The days on the long road of one families Ethiopian Adoption

This blog started out as a way to record the twists, turns, highs and lows in my families journey to adopt siblings from Ethiopia. Now our children are home and we have just finished celebrating our first year as a family.

I'm Kimberly (or Fendesha), an adventurous person who aspires to be a vagabond- but for now- I spend all of my free time travelling and my down time thinking of travelling. I'm a mom of 3 (the oldest being my gorgeous canine companion), a IT project manager, and on occasion I find myself the primary writer of this blog.


Happy Reading and thank you for stopping by.

Thursday, March 11, 2010

Concerns regarding the required changes to Ethiopian Adoption process

The latest laws passed down from the Ethiopian Government as I've just heard have me confused, concerned amongst other emotions.
A few details:  http://www.cbsnews.com/stories/2010/03/10/cbsnews_investigates/main6285921.shtml

I have to say that I find the adoption agencies keep people so closeted from the real Ethiopia because of their fear of how the culture will "handle' it- and vice versa -hoping to not "rock" any boats as we've been told over and over again. So, I'm confused by the "governments" decision to require these adoptive families that the agencies keep "hostage" - in the country for longer periods of time.

When we adopted- The agency made it particularly difficult for me to visit with my children while in country and I had to follow some rather ridiculous rules that put me at danger in order to protect the children.  Ie: travelling at night alone-or don't come. So I never did get to visit my children after a work day.  We had made arrangements, signed papers and made many phone calls while in the states to get permission for one specific person that I lived with to be able to assist me. They assured me it would be fine.  In the end-this person was allowed only once to visit with me (in 2 months).  While in country, I was never was invited to the baby house to meet these people at their offices.  The agency only communicated with my Husband in the states and he would call me in Ethiopia.     The above examples are what I'm concerned about-there is clearly a disconnect between the Ethiopian office and the US office at times.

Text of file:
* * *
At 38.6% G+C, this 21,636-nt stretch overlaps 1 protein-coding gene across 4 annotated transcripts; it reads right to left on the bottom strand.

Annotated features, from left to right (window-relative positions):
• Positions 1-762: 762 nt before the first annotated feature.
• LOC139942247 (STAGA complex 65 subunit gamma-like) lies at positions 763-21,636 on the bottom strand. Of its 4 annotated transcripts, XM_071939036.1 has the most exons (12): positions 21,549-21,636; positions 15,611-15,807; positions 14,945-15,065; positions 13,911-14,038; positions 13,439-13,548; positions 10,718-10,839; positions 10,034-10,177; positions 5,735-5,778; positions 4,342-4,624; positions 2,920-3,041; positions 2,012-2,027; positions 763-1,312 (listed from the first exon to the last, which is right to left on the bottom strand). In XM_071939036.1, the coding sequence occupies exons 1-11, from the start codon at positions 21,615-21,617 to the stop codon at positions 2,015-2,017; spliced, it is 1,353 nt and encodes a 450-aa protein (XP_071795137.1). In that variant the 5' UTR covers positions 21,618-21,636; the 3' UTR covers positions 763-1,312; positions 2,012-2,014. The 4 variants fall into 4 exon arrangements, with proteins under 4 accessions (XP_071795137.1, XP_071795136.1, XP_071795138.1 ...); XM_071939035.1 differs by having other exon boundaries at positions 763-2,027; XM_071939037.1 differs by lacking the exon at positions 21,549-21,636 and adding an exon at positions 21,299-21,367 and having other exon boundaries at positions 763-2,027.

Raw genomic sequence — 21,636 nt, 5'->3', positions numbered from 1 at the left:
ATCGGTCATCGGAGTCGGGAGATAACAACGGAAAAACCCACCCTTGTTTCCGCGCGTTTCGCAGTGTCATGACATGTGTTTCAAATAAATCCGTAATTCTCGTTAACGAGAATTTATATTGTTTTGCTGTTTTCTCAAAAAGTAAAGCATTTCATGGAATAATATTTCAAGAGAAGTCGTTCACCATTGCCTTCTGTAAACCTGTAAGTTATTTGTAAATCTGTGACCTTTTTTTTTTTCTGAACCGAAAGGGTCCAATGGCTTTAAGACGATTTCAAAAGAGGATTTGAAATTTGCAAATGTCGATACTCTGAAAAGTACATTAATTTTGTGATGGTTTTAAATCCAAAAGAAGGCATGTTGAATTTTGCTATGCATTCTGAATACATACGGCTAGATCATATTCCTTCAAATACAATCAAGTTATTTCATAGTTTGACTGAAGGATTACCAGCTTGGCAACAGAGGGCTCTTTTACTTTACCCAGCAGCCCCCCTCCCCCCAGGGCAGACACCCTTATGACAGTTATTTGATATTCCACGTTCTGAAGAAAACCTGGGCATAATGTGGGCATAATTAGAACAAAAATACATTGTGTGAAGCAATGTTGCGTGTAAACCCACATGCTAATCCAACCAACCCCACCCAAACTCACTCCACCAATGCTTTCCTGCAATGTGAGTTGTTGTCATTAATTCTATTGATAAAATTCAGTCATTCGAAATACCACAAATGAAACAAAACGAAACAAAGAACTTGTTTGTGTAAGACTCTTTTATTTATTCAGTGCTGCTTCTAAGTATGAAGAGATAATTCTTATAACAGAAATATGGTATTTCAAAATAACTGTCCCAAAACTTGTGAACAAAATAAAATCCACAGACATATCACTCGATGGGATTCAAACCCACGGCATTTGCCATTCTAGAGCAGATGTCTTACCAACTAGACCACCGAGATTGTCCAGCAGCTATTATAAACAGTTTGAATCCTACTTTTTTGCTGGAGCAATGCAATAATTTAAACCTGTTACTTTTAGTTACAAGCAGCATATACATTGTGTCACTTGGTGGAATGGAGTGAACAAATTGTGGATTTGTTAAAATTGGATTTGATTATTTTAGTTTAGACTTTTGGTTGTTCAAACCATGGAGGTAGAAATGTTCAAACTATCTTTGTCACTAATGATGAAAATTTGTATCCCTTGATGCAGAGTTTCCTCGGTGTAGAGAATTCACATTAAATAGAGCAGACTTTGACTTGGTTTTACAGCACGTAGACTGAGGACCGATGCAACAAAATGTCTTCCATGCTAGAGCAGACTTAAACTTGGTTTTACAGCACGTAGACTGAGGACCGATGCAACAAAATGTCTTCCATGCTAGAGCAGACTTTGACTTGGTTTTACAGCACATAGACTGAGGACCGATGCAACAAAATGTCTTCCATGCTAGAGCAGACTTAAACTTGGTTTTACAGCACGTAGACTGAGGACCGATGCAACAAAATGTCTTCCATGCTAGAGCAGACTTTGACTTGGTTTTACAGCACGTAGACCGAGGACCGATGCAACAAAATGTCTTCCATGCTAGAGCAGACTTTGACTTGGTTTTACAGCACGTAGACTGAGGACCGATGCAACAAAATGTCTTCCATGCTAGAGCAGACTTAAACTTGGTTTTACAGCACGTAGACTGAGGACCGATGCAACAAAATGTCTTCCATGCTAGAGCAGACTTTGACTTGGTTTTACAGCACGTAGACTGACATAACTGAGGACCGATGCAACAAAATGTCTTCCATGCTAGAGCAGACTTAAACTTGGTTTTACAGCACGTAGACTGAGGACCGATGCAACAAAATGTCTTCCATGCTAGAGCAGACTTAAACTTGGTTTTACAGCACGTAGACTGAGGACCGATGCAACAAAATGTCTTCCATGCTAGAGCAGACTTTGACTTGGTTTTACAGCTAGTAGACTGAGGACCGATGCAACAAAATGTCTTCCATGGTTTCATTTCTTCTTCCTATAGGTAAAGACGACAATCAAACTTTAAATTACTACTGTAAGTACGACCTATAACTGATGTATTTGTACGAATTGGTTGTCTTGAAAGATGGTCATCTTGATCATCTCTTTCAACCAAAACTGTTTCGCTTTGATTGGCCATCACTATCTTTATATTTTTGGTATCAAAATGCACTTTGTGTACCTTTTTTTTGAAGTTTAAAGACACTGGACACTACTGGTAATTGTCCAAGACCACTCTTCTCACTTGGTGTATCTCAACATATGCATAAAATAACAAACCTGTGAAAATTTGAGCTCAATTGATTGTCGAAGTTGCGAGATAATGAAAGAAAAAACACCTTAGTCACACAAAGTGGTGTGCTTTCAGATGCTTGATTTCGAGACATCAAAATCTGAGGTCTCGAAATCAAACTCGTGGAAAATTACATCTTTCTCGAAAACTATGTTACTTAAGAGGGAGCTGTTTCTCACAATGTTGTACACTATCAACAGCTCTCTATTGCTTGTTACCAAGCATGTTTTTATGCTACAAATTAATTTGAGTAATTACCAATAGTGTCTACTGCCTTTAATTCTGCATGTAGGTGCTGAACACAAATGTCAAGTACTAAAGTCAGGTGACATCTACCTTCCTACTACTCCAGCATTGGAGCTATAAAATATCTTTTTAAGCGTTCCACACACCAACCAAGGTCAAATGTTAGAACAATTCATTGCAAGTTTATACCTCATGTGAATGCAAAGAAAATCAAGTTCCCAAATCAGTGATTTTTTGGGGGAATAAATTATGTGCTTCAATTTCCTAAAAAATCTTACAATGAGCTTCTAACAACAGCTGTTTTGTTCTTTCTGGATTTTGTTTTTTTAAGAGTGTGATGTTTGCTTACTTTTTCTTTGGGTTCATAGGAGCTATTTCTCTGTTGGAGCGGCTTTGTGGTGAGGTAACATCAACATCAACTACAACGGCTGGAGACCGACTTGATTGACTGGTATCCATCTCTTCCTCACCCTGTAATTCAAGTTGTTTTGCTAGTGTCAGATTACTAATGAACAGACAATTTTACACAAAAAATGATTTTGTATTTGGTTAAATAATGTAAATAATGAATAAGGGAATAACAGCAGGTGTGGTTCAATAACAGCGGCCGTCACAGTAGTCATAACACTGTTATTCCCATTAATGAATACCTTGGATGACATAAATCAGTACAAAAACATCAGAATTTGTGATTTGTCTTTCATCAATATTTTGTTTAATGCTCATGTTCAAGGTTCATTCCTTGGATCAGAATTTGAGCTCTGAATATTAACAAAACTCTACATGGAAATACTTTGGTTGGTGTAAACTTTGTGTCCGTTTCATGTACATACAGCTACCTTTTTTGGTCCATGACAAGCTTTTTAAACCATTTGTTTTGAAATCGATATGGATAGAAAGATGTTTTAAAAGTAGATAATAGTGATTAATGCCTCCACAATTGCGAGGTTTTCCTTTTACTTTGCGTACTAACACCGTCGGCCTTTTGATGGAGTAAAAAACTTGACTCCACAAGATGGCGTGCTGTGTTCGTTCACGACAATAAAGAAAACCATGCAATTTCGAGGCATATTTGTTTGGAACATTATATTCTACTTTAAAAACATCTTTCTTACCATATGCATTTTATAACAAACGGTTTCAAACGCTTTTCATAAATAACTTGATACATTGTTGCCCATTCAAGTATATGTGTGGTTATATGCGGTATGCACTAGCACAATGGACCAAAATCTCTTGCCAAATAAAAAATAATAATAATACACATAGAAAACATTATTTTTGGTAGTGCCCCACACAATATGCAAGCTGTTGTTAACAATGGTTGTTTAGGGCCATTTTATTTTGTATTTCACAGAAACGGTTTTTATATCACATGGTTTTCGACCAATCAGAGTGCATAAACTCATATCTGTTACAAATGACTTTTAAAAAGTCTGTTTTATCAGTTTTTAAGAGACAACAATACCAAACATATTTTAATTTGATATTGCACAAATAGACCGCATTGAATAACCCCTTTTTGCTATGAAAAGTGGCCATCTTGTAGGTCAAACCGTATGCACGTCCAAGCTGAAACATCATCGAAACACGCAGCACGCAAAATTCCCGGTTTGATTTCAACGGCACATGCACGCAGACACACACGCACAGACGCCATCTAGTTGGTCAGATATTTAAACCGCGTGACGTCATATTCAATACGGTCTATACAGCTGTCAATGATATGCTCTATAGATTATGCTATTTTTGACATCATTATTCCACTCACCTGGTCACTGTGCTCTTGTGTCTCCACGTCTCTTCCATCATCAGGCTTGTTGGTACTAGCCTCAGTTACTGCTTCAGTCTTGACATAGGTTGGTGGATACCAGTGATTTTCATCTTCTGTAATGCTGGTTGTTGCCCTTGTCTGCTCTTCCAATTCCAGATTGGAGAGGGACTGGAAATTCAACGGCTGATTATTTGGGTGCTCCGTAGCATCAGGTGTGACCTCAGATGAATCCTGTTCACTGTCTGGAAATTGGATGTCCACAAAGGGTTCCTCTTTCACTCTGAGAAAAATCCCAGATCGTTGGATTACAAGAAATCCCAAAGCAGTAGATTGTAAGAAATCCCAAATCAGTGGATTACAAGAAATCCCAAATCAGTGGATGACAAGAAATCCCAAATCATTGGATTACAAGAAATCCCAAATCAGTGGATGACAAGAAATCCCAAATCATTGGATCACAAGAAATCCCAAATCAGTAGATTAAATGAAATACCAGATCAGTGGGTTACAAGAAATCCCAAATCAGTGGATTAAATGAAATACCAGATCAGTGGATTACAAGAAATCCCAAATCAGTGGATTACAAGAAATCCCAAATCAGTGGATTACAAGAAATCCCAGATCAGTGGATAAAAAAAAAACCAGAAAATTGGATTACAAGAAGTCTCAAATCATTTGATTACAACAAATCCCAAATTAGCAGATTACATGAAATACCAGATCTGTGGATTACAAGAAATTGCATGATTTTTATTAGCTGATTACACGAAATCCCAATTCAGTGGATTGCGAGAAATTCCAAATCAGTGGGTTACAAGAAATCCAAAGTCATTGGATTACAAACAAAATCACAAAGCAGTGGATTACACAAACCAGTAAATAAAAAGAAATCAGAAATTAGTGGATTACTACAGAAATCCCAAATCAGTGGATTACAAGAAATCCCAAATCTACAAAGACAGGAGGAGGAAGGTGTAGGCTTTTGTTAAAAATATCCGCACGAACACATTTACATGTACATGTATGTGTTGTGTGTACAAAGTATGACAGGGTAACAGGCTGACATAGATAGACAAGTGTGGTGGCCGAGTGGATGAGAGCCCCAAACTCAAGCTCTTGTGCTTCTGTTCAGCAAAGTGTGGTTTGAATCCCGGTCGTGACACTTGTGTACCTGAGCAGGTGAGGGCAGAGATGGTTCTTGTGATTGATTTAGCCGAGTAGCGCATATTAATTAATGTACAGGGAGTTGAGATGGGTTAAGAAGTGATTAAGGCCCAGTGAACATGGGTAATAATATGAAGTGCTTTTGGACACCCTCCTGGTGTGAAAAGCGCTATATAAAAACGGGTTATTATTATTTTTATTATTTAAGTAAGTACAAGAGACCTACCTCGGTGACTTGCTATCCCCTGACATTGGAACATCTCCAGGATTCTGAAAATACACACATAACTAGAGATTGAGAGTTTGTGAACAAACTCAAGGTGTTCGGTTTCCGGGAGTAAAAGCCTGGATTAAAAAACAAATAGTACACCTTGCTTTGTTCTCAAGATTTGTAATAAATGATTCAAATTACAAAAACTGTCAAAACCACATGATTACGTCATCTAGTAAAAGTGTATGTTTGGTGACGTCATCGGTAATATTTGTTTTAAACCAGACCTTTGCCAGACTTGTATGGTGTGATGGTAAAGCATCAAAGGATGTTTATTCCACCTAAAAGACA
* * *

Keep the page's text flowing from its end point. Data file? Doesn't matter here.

But if you take the following item for example- this one is typical of Ethiopian Culture-there were many times the children would be at the doctors- with no explanation as to why and I wouldn't be able to see them again for 3 days unless I traveled alone after work (in the dark- not suggested as a foreigner) or called in sick to work.  Unless you understand the culture and know that these types of things happen-this above example would make you very angry as a foreigner.  But this later one didn't bother me-because I knew the children were in wonderful hands-being taken care of- and that this is just how Ethiopia works- sometimes you won't be told things and other times you will.

That brings me to the question of -what are they going to do with the families that decide to stay for a month or two rather than fly back or forth?  We almost selected Kazakhstan because we preferred this method of adoption for bonding reasons with our children-but found that our agency (although they also worked in Kazakhstan) did not have the ability to handle our request to do this with our Ethiopia adoption. So, how are they planning on handling this??

I guess most families will just stay onsite and enjoy being with their children day in and day out-but why-why won't the agencies encourage these families to volunteer teach or visit an NGO while they are there??? Go visit the challenges of the country- learn while you are there.

Third- I don't talk much about the actual adoption process any longer on my blog-but sending a bunch of people into Ethiopia that are not prepared for the poverty, the lack of "conveniences" and telling them they need to come and go a couple of times is not acceptable to me.   Locals hear foreigners that are adopting complaining about the "lack of conveniences" so many times.  The agencies are clearly going to need to do a better job preparing people for the conditions in Ethiopia- even if they don't have to "experience" them while at the orphanage guest houses.   It's amazing to me- one woman in our group was upset there was no air conditioning in the Embassy.  She was sheltered by the discomforts of being in the country at the guest house and had no idea that the embassy was running on generators that day as that area of town had no electricity or water.  The locals that hear these discussions have no idea that you as a visitor is being sheltered by the difficulties of everyday life in Ethiopia.